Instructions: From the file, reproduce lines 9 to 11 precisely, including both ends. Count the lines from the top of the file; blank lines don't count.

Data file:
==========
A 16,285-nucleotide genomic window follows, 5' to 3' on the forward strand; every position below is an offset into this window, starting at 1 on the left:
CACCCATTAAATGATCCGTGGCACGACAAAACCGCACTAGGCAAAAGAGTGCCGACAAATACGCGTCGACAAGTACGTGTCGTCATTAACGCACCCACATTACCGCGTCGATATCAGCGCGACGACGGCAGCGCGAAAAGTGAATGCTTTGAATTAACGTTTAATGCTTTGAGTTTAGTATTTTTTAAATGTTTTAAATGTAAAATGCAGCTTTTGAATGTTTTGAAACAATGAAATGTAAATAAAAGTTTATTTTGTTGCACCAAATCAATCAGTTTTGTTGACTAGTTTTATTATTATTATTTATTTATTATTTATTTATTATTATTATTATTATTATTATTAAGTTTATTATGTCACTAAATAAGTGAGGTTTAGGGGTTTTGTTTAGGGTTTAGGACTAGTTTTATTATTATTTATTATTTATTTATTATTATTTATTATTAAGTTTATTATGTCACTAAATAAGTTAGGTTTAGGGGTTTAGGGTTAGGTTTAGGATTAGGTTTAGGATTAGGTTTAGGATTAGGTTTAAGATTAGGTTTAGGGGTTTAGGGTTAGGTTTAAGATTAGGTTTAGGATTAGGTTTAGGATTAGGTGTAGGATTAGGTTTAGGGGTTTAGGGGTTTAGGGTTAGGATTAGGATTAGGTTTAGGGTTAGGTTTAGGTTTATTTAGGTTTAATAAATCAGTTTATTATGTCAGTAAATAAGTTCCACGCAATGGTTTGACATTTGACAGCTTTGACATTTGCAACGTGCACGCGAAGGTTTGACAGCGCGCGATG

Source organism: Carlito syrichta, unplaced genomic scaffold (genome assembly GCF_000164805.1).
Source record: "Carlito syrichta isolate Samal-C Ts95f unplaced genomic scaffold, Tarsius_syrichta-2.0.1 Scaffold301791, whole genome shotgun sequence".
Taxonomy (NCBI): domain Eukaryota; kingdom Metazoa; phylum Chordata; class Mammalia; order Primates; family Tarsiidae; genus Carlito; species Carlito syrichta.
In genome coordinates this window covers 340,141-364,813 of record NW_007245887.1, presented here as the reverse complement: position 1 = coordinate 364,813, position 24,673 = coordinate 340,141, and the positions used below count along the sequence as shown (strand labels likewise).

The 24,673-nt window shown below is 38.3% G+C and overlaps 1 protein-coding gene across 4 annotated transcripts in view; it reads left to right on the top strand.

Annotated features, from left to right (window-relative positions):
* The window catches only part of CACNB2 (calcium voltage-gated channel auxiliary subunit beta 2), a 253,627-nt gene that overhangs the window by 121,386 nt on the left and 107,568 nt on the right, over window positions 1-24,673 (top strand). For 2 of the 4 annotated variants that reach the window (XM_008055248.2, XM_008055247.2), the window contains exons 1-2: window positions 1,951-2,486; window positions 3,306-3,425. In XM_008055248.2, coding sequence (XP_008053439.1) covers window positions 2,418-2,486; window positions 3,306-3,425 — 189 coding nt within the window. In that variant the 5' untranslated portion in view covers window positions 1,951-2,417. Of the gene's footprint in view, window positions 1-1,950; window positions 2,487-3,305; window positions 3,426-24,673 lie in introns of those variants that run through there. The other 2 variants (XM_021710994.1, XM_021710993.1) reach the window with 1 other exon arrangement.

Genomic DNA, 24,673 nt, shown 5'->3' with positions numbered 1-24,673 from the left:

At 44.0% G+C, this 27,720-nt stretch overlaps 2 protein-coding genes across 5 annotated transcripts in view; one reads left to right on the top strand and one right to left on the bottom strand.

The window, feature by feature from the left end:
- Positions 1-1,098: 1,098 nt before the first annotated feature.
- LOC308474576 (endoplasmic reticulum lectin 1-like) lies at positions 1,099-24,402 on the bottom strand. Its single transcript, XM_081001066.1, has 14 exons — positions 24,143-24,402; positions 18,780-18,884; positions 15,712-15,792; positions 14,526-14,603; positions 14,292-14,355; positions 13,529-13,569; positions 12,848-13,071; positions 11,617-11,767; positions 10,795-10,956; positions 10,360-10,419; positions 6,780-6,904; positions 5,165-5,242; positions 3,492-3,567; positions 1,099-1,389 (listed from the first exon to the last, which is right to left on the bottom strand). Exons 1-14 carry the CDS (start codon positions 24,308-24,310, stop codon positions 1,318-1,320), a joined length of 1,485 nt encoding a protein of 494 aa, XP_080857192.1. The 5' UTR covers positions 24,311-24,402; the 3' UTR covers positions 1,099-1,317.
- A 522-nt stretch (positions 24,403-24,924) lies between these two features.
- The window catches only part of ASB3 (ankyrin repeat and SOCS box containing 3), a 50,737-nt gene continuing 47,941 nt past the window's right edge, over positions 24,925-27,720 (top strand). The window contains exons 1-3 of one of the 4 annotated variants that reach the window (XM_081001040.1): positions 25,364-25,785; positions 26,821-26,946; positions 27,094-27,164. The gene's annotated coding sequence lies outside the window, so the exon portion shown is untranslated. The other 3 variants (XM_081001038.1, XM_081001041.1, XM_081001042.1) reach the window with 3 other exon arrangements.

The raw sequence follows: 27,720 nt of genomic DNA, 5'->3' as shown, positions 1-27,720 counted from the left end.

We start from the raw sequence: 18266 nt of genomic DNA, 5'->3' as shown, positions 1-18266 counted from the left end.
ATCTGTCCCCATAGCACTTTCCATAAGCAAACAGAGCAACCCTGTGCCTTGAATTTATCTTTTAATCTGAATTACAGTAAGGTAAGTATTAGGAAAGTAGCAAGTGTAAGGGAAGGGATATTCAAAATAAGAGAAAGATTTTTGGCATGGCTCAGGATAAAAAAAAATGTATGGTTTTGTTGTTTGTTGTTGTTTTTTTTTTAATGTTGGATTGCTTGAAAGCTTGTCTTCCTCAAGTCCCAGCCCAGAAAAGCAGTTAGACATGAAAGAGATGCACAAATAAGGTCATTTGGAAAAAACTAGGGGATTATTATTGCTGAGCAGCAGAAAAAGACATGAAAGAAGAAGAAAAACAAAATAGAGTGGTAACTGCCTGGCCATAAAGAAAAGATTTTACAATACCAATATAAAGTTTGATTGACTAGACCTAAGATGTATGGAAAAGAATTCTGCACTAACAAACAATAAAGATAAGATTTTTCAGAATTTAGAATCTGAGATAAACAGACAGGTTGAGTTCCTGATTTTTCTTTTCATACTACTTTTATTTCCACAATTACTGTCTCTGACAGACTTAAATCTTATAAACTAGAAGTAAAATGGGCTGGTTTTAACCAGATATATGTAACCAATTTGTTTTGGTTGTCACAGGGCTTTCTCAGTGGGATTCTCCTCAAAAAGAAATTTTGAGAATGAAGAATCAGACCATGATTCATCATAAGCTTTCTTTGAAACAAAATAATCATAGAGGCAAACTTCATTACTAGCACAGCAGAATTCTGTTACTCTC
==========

* The window catches only part of CACNB2 (calcium voltage-gated channel auxiliary subunit beta 2), a 253,627-nt gene that overhangs the window by 121,386 nt on the left and 107,568 nt on the right, over window positions 1-24,673 (top strand). For 2 of the 4 annotated variants that reach the window (XM_008055248.2, XM_008055247.2), the window contains exons 1-2: window positions 1,951-2,486; window positions 3,306-3,425. In XM_008055248.2, coding sequence (XP_008053439.1) covers window positions 2,418-2,486; window positions 3,306-3,425 — 189 coding nt within the window. In that variant the 5' untranslated portion in view covers window positions 1,951-2,417. Of the gene's footprint in view, window positions 1-1,950; window positions 2,487-3,305; window positions 3,426-24,673 lie in introns of those variants that run through there. The other 2 variants (XM_021710994.1, XM_021710993.1) reach the window with 1 other exon arrangement.

Genomic DNA, 24,673 nt, shown 5'->3' with positions numbered 1-24,673 from the left:

At 44.0% G+C, this 27,720-nt stretch overlaps 2 protein-coding genes across 5 annotated transcripts in view; one reads left to right on the top strand and one right to left on the bottom strand.